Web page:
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GLUT1 mRNA and Protein Expression in Ovarian Borderline Tumors and CancerRudlowski C.a · Moser M.b · Becker A.J.c · Rath W.d · Buttner R.e · Schroder W.f · Schurmann A.g
aDepartment of Gynecology and Obstetrics, University Hospital Heidelberg, Heidelberg, bDepartment of Molecular Medicine, Max Planck Institute for Biochemistry, Martinsried, cDepartment of Neuropathology, University of Bonn Medical Center, Bonn, dDepartment of Gynecology and Obstetrics, University Hospital Aachen, Aachen, eInstitute of Pathology, University of Bonn Medical Center, Bonn, fCentral Hospital, Bremen, gGerman Institute of Human Nutrition, Potsdam-Rehbrücke, Germany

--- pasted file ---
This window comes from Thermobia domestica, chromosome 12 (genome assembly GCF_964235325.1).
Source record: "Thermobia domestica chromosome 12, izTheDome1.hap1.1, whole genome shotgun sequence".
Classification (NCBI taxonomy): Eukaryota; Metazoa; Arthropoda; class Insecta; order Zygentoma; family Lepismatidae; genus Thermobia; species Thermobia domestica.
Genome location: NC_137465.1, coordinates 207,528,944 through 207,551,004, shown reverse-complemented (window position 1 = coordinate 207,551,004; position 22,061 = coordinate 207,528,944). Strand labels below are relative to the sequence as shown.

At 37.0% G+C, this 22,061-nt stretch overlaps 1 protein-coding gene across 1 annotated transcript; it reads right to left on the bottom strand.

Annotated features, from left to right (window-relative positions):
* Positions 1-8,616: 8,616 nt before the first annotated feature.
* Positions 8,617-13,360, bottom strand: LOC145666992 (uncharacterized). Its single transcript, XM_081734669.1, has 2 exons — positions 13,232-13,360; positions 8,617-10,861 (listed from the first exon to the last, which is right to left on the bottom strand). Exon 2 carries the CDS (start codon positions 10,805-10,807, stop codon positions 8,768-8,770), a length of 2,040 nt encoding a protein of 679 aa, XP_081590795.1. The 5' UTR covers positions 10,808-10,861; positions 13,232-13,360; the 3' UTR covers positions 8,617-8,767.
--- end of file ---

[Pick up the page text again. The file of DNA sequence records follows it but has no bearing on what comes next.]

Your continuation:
Objectives: Increased glucose uptake and utilization is a major feature of malignant tumors. Recent studies suggest that the key mechanism of enhanced glucose metabolism in carcinoma cells involves the overexpression of transmembrane glucose transporter proteins (GLUTs). The aim of the present study was to analyze the expression of different GLUT isoforms (GLUT1–4) and to investigate whether alterations in their expression pattern accompany the malignant transformation and progression of ovarian cancer. Methods: Tumor tissue of 94 patients suffering from primary ovarian cancer (n = 78) or borderline tumors (n = 16) and tissue from 16 patients with benign ovarian changes were examined in this study. Immunohistochemistry was performed using polyclonal GLUT1–4 antibodies. GLUT1 protein expression was quantified by Western blot analysis. GLUT1 mRNA expression was analyzed by mRNA in situ hybridization. Results: All of the invasive carcinomas were positive for GLUT1. In contrast, GLUT1 expression was moderate in borderline tumors and weak to negative in all benign ovarian neoplasms. High GLUT1 mRNA levels were observed only in ovarian cancer. The intensity of GLUT1 expression in malignant ovarian neoplasms was associated neither with tumor characteristics nor with patient survival. Only GLUT3 revealed weak but homogeneous expression in human ovarian cancer as well as in benign ovarian tumors. GLUT2 and GLUT4 showed no expression in ovarian tissue. Conclusions: GLUT1 mRNA and protein were found to be expressed specifically in primary ovarian cancer. The close relationship between GLUT1 mRNA and protein expression points towards the potential relevance of GLUT1 as a diagnostic tool and therapeutic target in ovarian cancer.
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